1. Beryl Alexander says:

    Happy Christmas Sam! Enjoy the break.

  2. I am in U.S. is Xmas pudding what we call Mincemeat?…..apples, raisins, currants, etc. in a jar?

  3. Thanks Beryl, you too x

  4. I am actually a bit relieved you’re going on holiday – it means I can focus on getting back to my pre pregnancy weight without all your amazing decadent distraction s that I have to try! This looks amazing!! Happy Christmas and have a wonderful break xxx

  5. Have a well deserved break! Recharge… Eagerly awaiting 2014 on Drizzle and Dip.

  6. My daughter bought me your recipe book for my birthday and now I am hooked on your website. Best website ever. Love the recipes and the photographs and your write ups. Look forward to more in 2014. Have a good rest.

  7. Hi Sue

    Thanks for the lovely comments – this really made my day. Im so glad you like my book and blog, I hope you get much deliciousness out of them both.


  8. Thanks Corlea – looking forward to 2014 after a lovely holiday x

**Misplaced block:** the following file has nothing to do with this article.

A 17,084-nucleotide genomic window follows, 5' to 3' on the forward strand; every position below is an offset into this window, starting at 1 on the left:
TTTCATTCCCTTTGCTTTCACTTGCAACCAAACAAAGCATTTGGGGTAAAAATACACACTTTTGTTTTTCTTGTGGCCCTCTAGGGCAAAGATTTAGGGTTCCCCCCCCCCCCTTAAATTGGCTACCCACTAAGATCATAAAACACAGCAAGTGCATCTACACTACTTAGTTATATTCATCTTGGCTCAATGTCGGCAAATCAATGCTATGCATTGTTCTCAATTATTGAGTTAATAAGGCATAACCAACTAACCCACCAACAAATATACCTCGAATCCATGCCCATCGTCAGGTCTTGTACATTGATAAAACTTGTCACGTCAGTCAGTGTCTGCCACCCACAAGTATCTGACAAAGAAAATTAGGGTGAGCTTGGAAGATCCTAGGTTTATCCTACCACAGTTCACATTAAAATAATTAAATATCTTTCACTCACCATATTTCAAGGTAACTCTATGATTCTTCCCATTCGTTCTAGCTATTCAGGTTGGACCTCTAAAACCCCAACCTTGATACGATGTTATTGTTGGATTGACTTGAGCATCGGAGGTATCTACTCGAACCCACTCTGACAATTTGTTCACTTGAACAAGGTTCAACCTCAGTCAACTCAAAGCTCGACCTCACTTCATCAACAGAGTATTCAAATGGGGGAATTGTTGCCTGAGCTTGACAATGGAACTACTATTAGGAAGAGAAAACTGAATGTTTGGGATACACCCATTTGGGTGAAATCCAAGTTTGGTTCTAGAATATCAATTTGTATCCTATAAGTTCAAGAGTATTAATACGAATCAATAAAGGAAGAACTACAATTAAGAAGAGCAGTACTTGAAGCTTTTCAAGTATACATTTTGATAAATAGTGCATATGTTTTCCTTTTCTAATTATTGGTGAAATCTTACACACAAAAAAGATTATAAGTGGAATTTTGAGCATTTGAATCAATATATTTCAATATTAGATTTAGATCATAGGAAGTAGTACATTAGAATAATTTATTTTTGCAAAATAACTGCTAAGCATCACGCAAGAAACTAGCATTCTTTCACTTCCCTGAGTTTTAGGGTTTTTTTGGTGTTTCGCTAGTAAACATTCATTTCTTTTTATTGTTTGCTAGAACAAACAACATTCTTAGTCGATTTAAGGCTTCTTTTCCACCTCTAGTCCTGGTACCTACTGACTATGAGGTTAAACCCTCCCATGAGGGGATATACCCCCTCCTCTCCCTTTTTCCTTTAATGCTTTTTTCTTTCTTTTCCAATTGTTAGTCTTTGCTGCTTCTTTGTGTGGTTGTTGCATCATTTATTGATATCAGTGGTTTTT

9. Thanks Zoe 🙂 – I am actually going to need to put myself and Drizzle and Dip on a serious diet as from now, so you can expect a few healthy light recipes (wherever possible)

  10. Hello there,
    first I want to thank you for the creative recipes and mouthwatering pictures!

    When I came across this recipe I had to read how you made it. As I’m from Germany I kind of gasped when I read you’re using Phyllo. Have you ever made a Strudelteig (Strudel dough)? It’s not that difficult. Well ok, it isn’t that easy either, but the result is worth the work!

    But as to me this recipe sounds as the perfect solution for Christmas leftovers anyway I guess it’s totally okay to substitude 🙂